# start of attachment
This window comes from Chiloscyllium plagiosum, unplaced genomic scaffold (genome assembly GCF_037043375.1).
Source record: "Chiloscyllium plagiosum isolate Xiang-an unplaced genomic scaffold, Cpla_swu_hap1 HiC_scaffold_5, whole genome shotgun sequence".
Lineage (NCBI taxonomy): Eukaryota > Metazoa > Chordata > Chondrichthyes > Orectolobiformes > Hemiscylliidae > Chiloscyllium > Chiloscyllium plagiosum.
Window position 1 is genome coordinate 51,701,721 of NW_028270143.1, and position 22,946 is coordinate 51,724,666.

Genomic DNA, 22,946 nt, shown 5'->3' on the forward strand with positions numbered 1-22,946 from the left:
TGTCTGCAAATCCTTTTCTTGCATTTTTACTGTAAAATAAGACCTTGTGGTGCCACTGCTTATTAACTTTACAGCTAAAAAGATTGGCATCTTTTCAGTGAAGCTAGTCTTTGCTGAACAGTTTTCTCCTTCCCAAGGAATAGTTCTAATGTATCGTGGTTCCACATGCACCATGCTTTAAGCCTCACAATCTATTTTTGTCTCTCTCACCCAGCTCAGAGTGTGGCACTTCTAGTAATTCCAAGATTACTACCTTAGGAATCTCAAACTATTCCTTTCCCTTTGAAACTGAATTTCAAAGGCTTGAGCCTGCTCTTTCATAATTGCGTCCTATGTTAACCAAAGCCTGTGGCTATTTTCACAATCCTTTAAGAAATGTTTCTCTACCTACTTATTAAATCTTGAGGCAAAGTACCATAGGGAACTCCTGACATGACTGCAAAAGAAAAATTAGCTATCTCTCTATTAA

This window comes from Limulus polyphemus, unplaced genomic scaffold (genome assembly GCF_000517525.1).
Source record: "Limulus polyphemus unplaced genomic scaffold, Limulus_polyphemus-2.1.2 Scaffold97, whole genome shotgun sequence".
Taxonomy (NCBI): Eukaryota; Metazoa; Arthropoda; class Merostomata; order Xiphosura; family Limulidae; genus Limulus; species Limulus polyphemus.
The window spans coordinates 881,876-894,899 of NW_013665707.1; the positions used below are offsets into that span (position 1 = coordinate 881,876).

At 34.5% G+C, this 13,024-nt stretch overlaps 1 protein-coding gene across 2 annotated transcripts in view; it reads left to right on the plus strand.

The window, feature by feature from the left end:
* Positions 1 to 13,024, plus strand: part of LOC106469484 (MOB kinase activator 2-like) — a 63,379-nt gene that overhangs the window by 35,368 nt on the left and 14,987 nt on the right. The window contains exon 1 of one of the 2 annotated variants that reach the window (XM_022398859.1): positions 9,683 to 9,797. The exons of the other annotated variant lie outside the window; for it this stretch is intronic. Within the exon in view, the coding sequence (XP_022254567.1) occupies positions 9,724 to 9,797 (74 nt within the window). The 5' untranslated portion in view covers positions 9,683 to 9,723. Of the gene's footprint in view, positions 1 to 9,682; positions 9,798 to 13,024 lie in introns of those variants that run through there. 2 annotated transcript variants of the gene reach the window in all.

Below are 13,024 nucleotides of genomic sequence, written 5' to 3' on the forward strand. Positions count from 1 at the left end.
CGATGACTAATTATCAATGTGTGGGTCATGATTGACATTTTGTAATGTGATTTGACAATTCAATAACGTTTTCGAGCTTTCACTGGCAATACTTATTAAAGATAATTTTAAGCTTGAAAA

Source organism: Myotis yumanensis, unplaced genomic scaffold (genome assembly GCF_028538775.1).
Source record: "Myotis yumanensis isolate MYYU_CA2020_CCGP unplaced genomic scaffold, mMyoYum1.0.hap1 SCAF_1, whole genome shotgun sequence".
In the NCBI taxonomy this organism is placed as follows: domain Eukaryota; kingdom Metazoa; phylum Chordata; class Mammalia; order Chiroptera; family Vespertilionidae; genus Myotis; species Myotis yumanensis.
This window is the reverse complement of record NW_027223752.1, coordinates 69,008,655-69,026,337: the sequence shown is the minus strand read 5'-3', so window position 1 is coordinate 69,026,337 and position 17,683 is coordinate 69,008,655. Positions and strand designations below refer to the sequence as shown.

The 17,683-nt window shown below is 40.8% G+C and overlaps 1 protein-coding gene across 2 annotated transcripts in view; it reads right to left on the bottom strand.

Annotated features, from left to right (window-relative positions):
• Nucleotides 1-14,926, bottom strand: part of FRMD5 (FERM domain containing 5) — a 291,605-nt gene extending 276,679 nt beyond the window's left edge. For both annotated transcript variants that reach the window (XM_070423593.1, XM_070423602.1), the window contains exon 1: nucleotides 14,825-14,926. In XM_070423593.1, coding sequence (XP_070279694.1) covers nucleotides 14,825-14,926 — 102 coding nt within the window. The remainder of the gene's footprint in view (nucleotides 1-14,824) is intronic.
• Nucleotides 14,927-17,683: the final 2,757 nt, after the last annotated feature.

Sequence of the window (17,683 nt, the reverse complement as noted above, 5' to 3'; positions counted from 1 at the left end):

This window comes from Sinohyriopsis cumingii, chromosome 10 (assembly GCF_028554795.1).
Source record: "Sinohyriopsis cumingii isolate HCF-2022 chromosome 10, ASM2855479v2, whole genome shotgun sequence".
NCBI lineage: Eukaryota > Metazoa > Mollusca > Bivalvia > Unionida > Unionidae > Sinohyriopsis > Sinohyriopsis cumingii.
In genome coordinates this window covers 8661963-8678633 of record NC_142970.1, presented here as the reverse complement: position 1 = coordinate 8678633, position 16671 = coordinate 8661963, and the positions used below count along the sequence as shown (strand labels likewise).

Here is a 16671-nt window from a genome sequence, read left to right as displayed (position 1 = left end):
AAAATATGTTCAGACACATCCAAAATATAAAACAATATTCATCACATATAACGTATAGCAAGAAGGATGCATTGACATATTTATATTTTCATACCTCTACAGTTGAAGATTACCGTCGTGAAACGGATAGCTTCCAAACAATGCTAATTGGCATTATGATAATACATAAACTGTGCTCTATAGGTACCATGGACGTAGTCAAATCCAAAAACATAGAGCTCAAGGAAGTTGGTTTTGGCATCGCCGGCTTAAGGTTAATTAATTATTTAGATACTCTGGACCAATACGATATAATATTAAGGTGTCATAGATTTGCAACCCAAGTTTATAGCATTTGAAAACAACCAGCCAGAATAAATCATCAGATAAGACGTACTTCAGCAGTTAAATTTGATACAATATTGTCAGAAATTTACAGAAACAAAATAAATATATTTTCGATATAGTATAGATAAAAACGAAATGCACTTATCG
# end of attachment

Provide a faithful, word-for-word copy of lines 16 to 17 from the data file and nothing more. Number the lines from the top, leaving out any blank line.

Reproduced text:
Source organism: Myotis yumanensis, unplaced genomic scaffold (genome assembly GCF_028538775.1).
Source record: "Myotis yumanensis isolate MYYU_CA2020_CCGP unplaced genomic scaffold, mMyoYum1.0.hap1 SCAF_1, whole genome shotgun sequence".